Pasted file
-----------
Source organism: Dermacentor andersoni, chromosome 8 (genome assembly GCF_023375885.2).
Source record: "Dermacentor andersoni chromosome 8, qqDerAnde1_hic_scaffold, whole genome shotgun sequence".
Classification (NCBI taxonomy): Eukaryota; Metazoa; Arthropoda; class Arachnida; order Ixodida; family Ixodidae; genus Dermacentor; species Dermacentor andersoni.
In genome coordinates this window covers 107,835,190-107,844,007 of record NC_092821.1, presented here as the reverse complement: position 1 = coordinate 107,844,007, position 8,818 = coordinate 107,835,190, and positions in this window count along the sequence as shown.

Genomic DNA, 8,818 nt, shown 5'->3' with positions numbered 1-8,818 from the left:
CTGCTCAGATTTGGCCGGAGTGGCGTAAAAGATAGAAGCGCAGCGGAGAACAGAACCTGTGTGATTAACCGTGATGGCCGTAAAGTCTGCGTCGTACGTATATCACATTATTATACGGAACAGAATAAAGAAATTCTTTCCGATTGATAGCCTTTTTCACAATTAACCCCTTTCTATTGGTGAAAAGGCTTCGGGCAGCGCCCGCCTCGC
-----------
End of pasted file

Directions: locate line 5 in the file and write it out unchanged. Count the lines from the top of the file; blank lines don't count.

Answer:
Genomic DNA, 8,818 nt, shown 5'->3' with positions numbered 1-8,818 from the left: